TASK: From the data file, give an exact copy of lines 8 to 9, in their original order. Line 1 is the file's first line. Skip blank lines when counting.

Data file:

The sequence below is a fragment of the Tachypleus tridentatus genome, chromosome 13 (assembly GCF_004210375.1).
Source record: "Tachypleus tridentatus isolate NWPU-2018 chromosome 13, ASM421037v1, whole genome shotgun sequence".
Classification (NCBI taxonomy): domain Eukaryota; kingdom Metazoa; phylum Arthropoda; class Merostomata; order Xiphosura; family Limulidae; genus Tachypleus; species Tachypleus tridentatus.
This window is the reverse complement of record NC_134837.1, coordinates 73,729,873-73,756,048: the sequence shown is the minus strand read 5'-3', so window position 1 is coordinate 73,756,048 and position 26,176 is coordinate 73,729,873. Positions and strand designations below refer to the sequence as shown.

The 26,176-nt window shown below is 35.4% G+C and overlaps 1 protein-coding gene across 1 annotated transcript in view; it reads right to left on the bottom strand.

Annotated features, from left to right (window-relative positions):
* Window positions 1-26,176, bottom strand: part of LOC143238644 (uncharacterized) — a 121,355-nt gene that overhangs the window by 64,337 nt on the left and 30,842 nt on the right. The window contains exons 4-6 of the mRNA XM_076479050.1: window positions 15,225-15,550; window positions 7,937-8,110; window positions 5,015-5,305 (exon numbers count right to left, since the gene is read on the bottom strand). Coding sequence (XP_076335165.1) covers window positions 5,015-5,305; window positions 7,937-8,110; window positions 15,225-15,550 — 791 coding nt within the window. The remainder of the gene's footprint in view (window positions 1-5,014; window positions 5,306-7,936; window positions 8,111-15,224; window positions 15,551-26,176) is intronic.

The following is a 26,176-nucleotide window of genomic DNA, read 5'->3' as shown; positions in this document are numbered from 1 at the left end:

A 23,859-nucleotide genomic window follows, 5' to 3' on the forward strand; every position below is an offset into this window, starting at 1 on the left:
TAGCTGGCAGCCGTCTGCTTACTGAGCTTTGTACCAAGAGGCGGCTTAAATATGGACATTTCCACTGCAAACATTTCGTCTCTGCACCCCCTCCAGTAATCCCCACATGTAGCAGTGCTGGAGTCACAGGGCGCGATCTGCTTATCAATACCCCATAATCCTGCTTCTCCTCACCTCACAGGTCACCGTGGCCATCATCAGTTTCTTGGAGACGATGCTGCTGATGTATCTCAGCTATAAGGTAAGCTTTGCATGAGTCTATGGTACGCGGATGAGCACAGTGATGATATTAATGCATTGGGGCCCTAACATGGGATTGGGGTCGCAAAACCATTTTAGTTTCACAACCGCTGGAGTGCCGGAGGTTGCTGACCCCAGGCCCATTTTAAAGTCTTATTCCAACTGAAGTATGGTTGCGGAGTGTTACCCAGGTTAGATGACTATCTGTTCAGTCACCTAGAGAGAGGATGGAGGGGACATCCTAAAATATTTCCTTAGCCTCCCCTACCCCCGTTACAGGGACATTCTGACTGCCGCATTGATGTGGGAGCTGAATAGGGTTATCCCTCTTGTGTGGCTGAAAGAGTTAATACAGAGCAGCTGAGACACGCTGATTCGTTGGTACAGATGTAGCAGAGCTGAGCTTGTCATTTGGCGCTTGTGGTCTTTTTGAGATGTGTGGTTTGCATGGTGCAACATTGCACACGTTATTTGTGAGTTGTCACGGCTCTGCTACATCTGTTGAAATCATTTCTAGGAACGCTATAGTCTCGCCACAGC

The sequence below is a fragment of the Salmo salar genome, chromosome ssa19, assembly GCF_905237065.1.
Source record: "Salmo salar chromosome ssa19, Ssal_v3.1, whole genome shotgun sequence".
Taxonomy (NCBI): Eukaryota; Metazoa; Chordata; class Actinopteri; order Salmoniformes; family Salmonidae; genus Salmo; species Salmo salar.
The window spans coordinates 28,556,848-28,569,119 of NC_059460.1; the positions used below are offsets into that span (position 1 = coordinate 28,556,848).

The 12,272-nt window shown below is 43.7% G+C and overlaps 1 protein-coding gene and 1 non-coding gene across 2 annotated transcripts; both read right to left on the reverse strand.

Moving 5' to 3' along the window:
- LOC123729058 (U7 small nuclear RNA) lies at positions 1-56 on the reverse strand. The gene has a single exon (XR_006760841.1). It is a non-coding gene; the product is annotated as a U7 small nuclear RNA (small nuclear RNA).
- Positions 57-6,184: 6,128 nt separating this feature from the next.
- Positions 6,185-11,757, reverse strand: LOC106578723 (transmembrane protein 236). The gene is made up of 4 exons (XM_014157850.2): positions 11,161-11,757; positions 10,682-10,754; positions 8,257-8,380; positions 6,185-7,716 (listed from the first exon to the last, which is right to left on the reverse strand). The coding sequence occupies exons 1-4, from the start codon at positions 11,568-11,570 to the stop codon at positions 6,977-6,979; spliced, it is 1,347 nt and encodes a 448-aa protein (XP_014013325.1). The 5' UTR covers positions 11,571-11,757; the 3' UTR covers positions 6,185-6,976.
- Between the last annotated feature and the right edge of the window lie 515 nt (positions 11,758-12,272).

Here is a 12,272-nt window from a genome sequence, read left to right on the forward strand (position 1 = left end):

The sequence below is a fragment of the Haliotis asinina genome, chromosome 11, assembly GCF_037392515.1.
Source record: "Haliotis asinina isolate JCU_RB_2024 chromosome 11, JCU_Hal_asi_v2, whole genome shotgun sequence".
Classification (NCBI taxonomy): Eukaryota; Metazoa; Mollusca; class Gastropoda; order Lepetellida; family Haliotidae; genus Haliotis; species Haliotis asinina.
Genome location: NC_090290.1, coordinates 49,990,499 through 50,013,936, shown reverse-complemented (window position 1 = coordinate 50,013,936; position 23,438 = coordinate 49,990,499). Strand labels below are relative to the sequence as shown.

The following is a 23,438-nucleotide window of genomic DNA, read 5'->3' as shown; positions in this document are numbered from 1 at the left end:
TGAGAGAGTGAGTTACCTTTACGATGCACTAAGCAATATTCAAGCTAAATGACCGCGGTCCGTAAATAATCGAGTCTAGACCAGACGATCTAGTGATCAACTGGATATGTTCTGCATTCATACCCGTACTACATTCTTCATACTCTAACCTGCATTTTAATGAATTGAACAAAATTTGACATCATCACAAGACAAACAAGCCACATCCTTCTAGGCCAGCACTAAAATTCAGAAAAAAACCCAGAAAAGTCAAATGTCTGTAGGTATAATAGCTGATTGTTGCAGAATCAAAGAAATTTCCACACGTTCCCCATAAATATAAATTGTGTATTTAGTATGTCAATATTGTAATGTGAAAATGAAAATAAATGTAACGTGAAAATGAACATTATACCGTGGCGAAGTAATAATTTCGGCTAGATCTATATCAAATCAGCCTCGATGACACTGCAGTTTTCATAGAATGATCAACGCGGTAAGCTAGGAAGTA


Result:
The following is a 26,176-nucleotide window of genomic DNA, read 5'->3' as shown; positions in this document are numbered from 1 at the left end:

A 23,859-nucleotide genomic window follows, 5' to 3' on the forward strand; every position below is an offset into this window, starting at 1 on the left: